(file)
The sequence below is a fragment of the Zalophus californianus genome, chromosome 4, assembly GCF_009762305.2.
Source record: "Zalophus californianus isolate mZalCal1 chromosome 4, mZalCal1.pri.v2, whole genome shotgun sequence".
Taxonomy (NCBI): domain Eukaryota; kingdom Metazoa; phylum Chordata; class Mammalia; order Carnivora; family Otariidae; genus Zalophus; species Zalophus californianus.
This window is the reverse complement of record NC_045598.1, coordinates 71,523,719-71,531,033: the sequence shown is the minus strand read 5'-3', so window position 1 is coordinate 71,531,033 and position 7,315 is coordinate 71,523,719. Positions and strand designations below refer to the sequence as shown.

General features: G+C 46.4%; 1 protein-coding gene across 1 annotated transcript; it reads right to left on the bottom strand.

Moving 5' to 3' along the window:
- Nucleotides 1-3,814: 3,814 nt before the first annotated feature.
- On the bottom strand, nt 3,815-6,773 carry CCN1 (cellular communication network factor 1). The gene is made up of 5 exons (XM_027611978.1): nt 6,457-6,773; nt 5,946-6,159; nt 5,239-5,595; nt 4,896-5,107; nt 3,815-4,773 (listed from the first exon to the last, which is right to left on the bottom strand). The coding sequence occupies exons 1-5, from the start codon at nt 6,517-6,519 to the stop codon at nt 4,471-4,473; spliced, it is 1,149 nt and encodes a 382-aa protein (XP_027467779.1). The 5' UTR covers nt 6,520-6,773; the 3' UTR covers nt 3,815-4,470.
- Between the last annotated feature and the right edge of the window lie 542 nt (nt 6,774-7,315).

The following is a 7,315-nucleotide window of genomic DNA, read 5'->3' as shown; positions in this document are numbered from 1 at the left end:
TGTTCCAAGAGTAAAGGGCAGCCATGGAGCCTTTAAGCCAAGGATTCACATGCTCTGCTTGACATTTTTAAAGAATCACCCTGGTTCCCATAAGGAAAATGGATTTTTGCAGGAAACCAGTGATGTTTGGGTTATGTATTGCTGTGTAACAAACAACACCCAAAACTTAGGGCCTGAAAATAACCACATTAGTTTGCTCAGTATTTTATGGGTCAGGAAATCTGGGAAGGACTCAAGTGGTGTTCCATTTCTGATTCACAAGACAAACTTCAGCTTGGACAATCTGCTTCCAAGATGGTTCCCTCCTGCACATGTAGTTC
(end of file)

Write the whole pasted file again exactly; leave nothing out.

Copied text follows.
The sequence below is a fragment of the Zalophus californianus genome, chromosome 4, assembly GCF_009762305.2.
Source record: "Zalophus californianus isolate mZalCal1 chromosome 4, mZalCal1.pri.v2, whole genome shotgun sequence".
Taxonomy (NCBI): domain Eukaryota; kingdom Metazoa; phylum Chordata; class Mammalia; order Carnivora; family Otariidae; genus Zalophus; species Zalophus californianus.
This window is the reverse complement of record NC_045598.1, coordinates 71,523,719-71,531,033: the sequence shown is the minus strand read 5'-3', so window position 1 is coordinate 71,531,033 and position 7,315 is coordinate 71,523,719. Positions and strand designations below refer to the sequence as shown.

General features: G+C 46.4%; 1 protein-coding gene across 1 annotated transcript; it reads right to left on the bottom strand.

Moving 5' to 3' along the window:
- Nucleotides 1-3,814: 3,814 nt before the first annotated feature.
- On the bottom strand, nt 3,815-6,773 carry CCN1 (cellular communication network factor 1). The gene is made up of 5 exons (XM_027611978.1): nt 6,457-6,773; nt 5,946-6,159; nt 5,239-5,595; nt 4,896-5,107; nt 3,815-4,773 (listed from the first exon to the last, which is right to left on the bottom strand). The coding sequence occupies exons 1-5, from the start codon at nt 6,517-6,519 to the stop codon at nt 4,471-4,473; spliced, it is 1,149 nt and encodes a 382-aa protein (XP_027467779.1). The 5' UTR covers nt 6,520-6,773; the 3' UTR covers nt 3,815-4,470.
- Between the last annotated feature and the right edge of the window lie 542 nt (nt 6,774-7,315).

The following is a 7,315-nucleotide window of genomic DNA, read 5'->3' as shown; positions in this document are numbered from 1 at the left end:
TGTTCCAAGAGTAAAGGGCAGCCATGGAGCCTTTAAGCCAAGGATTCACATGCTCTGCTTGACATTTTTAAAGAATCACCCTGGTTCCCATAAGGAAAATGGATTTTTGCAGGAAACCAGTGATGTTTGGGTTATGTATTGCTGTGTAACAAACAACACCCAAAACTTAGGGCCTGAAAATAACCACATTAGTTTGCTCAGTATTTTATGGGTCAGGAAATCTGGGAAGGACTCAAGTGGTGTTCCATTTCTGATTCACAAGACAAACTTCAGCTTGGACAATCTGCTTCCAAGATGGTTCCCTCCTGCACATGTAGTTC